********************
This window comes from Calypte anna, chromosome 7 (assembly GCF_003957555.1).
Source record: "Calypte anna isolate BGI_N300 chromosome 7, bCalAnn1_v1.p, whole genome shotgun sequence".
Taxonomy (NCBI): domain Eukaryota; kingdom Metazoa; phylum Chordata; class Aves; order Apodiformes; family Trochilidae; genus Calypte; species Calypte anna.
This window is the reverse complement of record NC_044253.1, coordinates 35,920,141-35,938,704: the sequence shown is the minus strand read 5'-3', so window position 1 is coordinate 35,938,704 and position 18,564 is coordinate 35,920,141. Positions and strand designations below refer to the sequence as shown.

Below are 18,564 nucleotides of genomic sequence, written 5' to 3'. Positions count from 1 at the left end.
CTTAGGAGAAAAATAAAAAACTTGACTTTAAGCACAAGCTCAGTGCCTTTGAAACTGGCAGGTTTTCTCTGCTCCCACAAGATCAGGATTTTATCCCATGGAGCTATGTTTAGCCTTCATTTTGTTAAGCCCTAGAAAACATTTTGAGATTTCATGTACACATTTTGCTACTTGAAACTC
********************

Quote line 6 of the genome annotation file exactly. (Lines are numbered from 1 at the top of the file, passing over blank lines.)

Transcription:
CTTAGGAGAAAAATAAAAAACTTGACTTTAAGCACAAGCTCAGTGCCTTTGAAACTGGCAGGTTTTCTCTGCTCCCACAAGATCAGGATTTTATCCCATGGAGCTATGTTTAGCCTTCATTTTGTTAAGCCCTAGAAAACATTTTGAGATTTCATGTACACATTTTGCTACTTGAAACTC